If your are taking this title seriously and what you expect is to have a serious survey on how to survive on what you expect to be the mafia land, I’m sorry you will be disappointed.
If you are taking this title seriously and what you expect are useful tips and tricks for discerning travelers in Sicily, you’re on the right way.
Prejudices about Sicily are still alive and die hard. If you think yourself as a traveler, Sicily is the perfect destination to get a challenged about. Mafia? Yes, it’s true, it’s our major problem and no, you will never meet a true mafioso on your way, real life in Sicily is not Michael Corleone’s . Don’t mistake mafia with ordinary delinquency, the same you will find everywhere else in the world.
Culture and places
Sicily, the world in an island? "… A landscape in which it is possible to find what on earth seems to be made to seduce eyes, mind, imagination…". Guy de Maupassant was very impressed by Sicily during one of his Grand Tour in Europe.
A culture shaped by centuries of dominations. We had the Greek, the Phoenicians, the Romans, the Barbarians, the Arabs, the Normans, the Swabians, the Angevins, the Spanish and their Bourbons. Each of them left in Sicily their heritage, their way of living, food, architecture skills, and each of them contributed Sicily to be the place where the world met and till meets. A holiday in Sicily is a journey to the roots of the world, a journey to a rich source of nature, history and culture, melted into a small triangle of land in the centre of the Mediterranean Sea. Greek archaeological parks and open-air theatres located in impervious and strategic positions, Imperial age villas widely decorated with precious mosaics, Arab gardens, Norman castles and cathedrals with gorgeous byzantine decorations, opulent Baroque-style historical centers and noble palazzos: thanks to its cultural and architectural Babel Sicily is the view of time.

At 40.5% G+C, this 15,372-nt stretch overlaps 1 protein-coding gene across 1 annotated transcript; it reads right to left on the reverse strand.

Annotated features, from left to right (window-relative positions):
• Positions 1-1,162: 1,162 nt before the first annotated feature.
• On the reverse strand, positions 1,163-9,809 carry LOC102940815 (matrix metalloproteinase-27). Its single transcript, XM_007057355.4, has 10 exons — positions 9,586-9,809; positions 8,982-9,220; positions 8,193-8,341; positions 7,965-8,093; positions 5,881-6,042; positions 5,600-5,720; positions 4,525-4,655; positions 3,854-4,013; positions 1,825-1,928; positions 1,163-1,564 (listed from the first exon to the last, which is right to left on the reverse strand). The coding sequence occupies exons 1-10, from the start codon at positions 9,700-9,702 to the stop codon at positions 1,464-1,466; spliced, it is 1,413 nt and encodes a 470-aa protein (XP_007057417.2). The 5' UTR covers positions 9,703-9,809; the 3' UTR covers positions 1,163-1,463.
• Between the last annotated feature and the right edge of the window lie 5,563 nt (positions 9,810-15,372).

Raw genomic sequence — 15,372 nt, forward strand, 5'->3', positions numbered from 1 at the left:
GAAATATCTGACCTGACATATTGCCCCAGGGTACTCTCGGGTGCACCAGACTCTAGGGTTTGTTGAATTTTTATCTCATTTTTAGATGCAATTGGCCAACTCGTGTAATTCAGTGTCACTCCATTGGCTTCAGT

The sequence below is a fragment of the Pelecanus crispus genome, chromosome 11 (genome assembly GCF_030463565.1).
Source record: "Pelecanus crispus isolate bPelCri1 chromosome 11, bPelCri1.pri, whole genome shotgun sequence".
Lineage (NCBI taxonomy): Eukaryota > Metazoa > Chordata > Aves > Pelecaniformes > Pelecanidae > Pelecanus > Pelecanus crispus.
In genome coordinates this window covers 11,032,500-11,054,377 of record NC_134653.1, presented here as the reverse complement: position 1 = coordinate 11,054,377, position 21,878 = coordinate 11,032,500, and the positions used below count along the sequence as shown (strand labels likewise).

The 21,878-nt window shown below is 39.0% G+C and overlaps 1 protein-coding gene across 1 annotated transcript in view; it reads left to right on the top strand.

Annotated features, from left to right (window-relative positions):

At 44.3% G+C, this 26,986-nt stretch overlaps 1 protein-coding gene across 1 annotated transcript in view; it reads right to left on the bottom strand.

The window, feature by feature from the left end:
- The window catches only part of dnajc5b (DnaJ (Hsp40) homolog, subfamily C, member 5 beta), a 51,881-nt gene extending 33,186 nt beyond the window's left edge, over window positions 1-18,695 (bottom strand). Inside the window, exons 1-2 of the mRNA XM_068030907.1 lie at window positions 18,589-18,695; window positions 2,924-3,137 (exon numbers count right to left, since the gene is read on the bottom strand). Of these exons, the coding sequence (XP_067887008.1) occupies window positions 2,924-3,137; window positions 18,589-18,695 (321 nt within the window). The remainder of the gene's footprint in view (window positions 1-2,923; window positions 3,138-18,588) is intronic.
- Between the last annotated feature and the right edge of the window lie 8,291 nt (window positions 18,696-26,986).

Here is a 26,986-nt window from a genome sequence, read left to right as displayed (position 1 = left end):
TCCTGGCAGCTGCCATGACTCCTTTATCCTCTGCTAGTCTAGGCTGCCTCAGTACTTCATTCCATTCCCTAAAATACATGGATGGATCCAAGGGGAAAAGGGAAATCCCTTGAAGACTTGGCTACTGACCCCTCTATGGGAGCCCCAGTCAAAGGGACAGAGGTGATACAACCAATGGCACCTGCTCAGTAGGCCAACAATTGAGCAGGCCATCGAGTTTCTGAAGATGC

People and folklore
Mourning-dressed women and short moustache men? Ah, that’s one of my favorite bias! Sicilians are blond, red, black, brown-hair, short, tall, dark and blue-eyes, beautiful women, handsome men, fashion-addict or shabby youth. If you travel inland and visit remote villages it may happen you to meet old mourning-dressed and wrinkled women with a black head scarf or old moustache men lolling out at the main square reserving you a piercing and questioning glance or a frank smile. Sincere local folklore waiting for a shot. Sicilians are daring and wits like the Muslims were, elegant and knowledgeable like the French, resolute like the Spanish. A bit of every civilization still lives in us.
Thanks to this heavy past of dominations, Sicilians are open, generous and nice people. They are skeptical, surly, sometimes rude, definitely parochial people, certainly not well disposed to queue and respect rules of any kind, truly disorganized by nature and, at the same time, able to voice a smart cleverness, adaptability and a talent to solve the most tangled problems. As we are lazy bones, we seldom turn this talent to everyday life, unless we are really fed up with something and our private life is somehow strongly involved. Sicilians are people of strong contradictions in the land of contradictions.
Bear in mind that “let’s meet at noon” does not necessarily mean noon "sharp”: we do have a wide-ranging concept of time, so we tend to be never on time. Sicilian mind is flexible.
Heavy traffic? Remember, when driving the rule seems to have no rule. So, unless you would like to turn on you travel into a real surviving camp along Sicilian roads, be careful about the idea of renting a car to drive on your own. Road signs are optional so, get ready to make a GPS your very best friend for the rest of your journey. Don’t be upset if double parking or park on sidewalks is so common: we like to challenge people’s patience and get them fit with a daily gymkhana (local folklore or civil chaos?).